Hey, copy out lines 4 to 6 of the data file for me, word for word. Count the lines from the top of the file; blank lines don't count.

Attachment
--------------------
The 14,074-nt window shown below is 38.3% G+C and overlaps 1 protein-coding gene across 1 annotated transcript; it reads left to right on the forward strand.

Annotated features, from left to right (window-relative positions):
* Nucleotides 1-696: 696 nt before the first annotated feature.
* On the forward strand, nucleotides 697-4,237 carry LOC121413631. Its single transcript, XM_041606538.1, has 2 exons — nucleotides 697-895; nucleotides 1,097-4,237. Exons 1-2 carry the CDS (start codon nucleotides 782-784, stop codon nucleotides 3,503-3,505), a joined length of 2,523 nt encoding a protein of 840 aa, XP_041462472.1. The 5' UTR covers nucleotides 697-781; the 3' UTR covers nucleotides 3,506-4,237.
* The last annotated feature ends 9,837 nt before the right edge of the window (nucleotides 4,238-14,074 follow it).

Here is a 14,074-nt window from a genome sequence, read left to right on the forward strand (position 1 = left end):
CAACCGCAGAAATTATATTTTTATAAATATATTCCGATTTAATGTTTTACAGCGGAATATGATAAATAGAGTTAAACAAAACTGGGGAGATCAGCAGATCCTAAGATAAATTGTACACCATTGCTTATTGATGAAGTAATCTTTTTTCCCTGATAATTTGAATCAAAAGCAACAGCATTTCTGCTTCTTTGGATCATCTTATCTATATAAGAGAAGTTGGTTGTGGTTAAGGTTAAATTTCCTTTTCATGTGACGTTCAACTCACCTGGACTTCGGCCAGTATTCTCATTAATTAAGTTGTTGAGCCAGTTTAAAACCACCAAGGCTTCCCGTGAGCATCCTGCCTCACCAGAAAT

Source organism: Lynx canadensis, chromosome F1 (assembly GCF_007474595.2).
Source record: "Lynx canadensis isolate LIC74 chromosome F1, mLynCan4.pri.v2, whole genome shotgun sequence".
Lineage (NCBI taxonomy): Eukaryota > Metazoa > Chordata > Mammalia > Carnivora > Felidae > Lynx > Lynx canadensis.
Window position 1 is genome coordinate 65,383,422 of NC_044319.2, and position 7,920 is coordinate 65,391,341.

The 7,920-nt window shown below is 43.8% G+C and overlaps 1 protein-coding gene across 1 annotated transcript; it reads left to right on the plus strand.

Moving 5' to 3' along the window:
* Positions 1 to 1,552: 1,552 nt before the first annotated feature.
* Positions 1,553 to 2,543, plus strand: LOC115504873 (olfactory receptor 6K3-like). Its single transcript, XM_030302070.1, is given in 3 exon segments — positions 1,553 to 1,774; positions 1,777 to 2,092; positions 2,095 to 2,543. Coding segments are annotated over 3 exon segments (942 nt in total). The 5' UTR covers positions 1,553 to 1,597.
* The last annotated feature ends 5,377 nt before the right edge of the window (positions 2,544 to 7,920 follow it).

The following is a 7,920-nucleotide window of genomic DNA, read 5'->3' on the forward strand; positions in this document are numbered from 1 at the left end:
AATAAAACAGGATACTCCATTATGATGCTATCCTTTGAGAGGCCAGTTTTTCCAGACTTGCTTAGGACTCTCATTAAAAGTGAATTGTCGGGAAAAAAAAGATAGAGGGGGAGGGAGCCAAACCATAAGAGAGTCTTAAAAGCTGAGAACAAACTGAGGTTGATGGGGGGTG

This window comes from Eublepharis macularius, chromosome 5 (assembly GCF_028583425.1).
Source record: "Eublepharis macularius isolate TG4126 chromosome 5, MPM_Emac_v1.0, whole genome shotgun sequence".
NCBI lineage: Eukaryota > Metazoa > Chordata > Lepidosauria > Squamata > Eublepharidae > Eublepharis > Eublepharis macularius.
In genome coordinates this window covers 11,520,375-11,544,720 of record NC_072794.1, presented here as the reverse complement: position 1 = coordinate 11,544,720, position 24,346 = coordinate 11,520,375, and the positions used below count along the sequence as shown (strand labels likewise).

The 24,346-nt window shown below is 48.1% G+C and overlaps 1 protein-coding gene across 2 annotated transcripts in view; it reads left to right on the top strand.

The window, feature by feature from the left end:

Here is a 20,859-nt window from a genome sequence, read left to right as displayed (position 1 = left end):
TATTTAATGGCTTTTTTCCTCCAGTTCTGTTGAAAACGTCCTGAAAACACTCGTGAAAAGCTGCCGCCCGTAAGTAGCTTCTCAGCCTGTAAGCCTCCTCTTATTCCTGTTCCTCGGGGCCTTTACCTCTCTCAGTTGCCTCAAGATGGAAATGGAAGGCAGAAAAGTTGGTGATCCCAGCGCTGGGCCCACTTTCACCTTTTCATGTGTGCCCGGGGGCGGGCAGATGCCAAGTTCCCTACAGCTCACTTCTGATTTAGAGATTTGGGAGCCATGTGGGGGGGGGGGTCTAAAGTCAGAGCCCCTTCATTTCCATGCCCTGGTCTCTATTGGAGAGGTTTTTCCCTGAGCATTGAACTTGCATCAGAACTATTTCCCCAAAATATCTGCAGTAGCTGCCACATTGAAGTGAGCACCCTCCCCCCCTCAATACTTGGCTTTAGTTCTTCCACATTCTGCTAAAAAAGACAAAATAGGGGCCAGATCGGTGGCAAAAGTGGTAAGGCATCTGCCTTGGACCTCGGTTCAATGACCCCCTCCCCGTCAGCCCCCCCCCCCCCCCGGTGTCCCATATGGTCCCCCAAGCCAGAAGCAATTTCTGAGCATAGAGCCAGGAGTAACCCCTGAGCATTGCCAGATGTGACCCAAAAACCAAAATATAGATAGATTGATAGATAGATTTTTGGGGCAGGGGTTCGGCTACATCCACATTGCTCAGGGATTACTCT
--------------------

* On the forward strand, nucleotides 697-4,237 carry LOC121413631. Its single transcript, XM_041606538.1, has 2 exons — nucleotides 697-895; nucleotides 1,097-4,237. Exons 1-2 carry the CDS (start codon nucleotides 782-784, stop codon nucleotides 3,503-3,505), a joined length of 2,523 nt encoding a protein of 840 aa, XP_041462472.1. The 5' UTR covers nucleotides 697-781; the 3' UTR covers nucleotides 3,506-4,237.
* The last annotated feature ends 9,837 nt before the right edge of the window (nucleotides 4,238-14,074 follow it).

Here is a 14,074-nt window from a genome sequence, read left to right on the forward strand (position 1 = left end):